on the fly: A look at the Ethiopian Airlines story
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Ethiopia doesn’t play a major role in the global economy. However, its national airline, Ethiopian Airlines, is a major player in global aviation. It is also Africa’s largest carrier and has a strong history of profits and expansion.
The reasons behind its success are many, including its supportive home government, Ethiopia’s large overseas diaspora, and the geographic centrality of Addis Ababa for many international journeys. The country also happens to be Africa’s second most populous country with about 115m people (only Nigeria has more).
Thanks to these advantages, Ethiopian Airlines has been able to build an impressive network capturing a diverse array of traffic flows. We can get a sense of what these flows are using Diio by Cirium, the industry’s leading airline planning system. A schedule query in Diio immediately reveals the importance of Dubai to Ethiopian’s network. Likewise critical are other major African cities like Johannesburg and Nairobi. India’s significance is clear as well.
Ethiopian Airlines often provides the most convenient flights for people connecting to points in Africa, especially, from Europe, North America, South America, the Middle East, and Asia. Its Washington flights, for example, while catering to the many Ethiopian-Americans living in the US capital, also moves Washington business, government, or tourism travelers to just about anywhere they need to go in Africa.
This quarter, Ethiopian Airlines is roughly the same size as it was in the same quarter of 2019, before the pandemic upended global markets. Data from Diio shows that it exited some routes, including Doha, Madrid, Singapore. It did add some new routes, however, like Chennai and Geneva.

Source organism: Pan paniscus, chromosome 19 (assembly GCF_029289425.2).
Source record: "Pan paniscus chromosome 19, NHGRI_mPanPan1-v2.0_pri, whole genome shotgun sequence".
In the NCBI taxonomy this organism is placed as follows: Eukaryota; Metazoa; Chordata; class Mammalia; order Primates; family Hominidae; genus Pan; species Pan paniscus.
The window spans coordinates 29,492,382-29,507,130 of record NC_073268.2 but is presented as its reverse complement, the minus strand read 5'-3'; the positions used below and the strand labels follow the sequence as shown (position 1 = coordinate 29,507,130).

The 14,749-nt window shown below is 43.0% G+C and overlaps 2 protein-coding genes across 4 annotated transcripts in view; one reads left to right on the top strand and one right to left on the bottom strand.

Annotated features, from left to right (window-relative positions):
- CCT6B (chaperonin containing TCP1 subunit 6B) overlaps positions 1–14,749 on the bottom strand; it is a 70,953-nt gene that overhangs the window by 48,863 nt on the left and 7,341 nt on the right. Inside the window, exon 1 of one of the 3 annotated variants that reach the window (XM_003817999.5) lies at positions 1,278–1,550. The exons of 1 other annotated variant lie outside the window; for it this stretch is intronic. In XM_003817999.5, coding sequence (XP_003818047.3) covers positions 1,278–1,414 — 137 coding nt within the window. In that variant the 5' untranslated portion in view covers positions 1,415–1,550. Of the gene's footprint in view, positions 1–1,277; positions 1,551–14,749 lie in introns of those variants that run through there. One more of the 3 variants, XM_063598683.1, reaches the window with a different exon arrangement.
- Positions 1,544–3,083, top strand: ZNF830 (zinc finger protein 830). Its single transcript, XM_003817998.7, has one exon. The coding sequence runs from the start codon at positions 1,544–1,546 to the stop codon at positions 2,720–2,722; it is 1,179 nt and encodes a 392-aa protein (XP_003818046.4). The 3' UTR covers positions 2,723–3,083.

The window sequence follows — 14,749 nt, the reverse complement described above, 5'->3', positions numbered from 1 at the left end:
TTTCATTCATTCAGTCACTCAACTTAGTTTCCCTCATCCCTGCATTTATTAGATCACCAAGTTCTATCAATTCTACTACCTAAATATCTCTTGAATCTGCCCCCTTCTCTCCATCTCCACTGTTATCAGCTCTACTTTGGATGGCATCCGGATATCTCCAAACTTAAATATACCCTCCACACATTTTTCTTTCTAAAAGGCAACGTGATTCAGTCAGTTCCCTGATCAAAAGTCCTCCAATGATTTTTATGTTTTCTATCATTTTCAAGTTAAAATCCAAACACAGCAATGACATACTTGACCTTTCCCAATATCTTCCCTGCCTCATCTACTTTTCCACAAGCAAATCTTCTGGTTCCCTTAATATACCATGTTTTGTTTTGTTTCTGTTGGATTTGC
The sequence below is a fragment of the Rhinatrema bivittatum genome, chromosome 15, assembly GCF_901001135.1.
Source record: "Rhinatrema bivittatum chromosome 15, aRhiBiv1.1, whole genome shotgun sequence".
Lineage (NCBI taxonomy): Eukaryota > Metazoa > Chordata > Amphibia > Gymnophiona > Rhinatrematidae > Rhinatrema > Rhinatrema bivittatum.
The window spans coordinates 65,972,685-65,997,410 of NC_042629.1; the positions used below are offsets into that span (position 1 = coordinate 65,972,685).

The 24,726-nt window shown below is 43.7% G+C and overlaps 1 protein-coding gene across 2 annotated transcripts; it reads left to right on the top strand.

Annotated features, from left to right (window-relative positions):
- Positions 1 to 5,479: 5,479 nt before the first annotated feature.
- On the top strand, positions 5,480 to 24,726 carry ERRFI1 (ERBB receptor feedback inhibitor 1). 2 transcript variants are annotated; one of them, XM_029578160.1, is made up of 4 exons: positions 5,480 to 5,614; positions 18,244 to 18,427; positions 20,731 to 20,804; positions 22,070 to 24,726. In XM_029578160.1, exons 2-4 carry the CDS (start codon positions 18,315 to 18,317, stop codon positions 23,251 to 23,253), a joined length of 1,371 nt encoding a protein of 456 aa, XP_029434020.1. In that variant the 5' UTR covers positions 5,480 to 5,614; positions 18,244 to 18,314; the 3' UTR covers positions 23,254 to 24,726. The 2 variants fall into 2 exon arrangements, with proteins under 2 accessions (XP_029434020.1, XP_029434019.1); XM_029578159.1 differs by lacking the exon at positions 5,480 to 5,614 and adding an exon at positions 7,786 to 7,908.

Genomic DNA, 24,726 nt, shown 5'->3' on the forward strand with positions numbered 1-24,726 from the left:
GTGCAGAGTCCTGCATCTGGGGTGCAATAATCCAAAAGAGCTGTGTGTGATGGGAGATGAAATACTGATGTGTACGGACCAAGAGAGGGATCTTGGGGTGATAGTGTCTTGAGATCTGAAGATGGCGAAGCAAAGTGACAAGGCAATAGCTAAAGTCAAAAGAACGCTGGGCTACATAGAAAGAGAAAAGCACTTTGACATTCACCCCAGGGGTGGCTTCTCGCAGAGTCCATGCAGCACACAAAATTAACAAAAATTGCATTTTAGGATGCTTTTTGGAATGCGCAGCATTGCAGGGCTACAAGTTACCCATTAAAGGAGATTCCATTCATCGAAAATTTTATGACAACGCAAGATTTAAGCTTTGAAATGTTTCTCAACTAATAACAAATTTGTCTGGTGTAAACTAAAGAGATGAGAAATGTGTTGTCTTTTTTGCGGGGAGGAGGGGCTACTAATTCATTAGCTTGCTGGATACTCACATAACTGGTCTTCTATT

One thing that’s changed a lot since the pandemic is the airline’s previous exposure to China. Guangzhou, Shanghai, and Beijing were its three busiest markets measured by ASKs in 2019. With China flights greatly curtailed, its busiest markets by ASKs today are in North America, led by Washington and Toronto. It also serves cities like Sao Paulo, Buenos Aires, New York, and Chicago, making for a truly global network. That network is also boosted by membership in the Star Alliance, and by a collection of airline investments throughout Africa (Zambia Airways and ASKY in Togo, for example).
To be clear, Addis Ababa as an origin or destination market is rather small, which is why not many foreign carriers serve the city (Emirates, Turkish Airways, and Kenya Airways are among the few). This could change over time as Ethiopia’s population and economy grow.
NEXT WEEK: How is the Europe-East Asia airline market performing?
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